your black-and-white vision of it isn't adapted. The 60-days or move the
package to non-free would move the glibc and portmap as is to non-free.
Good luck with that. (Just to show how impractical it is).


No I'd rather see something sensible about the firmware issues sorted
out. I'd like to re-state long known arguments:

  * firmwares are part of the hardware, even your CPU has microcode. You
    don't have the source code that generated the circuits of that
    hardware, having the source-code of the firmware will hardly help. I
    know that "firmwares are in Debian my hardware is not" but unlike
    flash or java, there is a bootstrap issues where we (I think) should
    think more of our users than you do. Not all platforms can deal with
    a secondary media with all the firmwares in it. This means that
    you'll go backwards in term of d-i features, and that implies a big
    regression.

  * Even when you have the firmware "source", without the toolchain used
    to generate them you won't go anywhere, and it's IMHO the most
    significant point to be made. Freeness of software is about being
    able to fix bugs and modify programs. Here you could modify source,
    big deal, you won't be able to *build* the damn firmware. ever. So
    what's the point ?


To me the firmware issues boils down to that:
 1. is the blob redistributable and compatible with the software license
    yes or no. If no, that's an issue that needs addressing. If yes,
    then there should be no problem.

 2. is the firmware *only* running in the hardware (IOW are we sure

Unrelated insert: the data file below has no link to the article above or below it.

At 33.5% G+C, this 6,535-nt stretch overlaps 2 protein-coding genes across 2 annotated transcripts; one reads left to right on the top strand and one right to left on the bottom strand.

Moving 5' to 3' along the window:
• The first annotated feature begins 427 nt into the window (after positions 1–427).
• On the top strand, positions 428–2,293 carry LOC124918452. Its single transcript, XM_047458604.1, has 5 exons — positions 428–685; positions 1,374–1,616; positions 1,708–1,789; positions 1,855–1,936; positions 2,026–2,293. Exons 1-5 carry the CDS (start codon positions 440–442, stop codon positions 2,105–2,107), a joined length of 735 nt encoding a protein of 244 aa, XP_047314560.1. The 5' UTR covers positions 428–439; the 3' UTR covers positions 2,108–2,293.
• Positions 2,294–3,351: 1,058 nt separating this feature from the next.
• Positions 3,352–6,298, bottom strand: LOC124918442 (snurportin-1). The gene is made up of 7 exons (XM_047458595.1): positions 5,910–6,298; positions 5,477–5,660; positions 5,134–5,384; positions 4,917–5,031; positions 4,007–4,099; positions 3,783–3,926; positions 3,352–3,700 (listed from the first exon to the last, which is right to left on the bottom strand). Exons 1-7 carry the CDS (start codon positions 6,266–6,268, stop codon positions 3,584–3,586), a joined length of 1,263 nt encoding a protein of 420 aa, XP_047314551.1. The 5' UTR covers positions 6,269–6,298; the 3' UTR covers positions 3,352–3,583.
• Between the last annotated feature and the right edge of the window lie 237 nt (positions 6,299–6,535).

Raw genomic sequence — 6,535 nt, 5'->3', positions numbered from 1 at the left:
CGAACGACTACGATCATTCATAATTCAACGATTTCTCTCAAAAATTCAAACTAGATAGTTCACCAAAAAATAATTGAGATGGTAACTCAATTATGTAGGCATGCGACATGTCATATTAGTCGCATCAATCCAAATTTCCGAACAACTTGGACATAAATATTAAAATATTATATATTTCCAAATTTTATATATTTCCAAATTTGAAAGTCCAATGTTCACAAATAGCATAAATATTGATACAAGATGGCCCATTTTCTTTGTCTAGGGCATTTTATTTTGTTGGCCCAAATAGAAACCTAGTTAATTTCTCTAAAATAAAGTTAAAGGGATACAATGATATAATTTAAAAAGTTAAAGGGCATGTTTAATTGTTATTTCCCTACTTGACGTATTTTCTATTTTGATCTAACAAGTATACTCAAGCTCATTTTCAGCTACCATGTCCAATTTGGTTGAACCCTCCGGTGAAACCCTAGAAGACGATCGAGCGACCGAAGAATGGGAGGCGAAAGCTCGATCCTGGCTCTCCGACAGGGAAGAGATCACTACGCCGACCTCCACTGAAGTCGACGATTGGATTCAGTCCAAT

there is absolutely no code that would be mmaped and executed inside
    the host). yes or no. If yes, then it's good. else we want the
    source of it, because *this* we can fix and modify, and we have a
    toolchain for that.


Comparing documentation only distributed under PDF and binary firmwares
of 512 octets and pretend it's the same issue is a red herring, and a
total lack of nuance.


--
·O·  Pierre Habouzit
··O                                                [hidden email]
OOO                                                http://www.madism.org

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Re: [DRAFT] resolving DFSG violations

Aurelien Jarno
In reply to this post by Robert Millan
Robert Millan a écrit :
> [ This is a DRAFT, only intended to get feedback.  Do not second yet! ]
>

[snip]

> Option 1 (set an upper limit)
> ~~~~~~~~~~~~~~~~~~~~~~~~~~~~~
>
> The developers resolve that:
>
> When ever a package in Debian is found to have been violating the DFSG for
> 60 days or more, and none of the solutions that have been implemented (if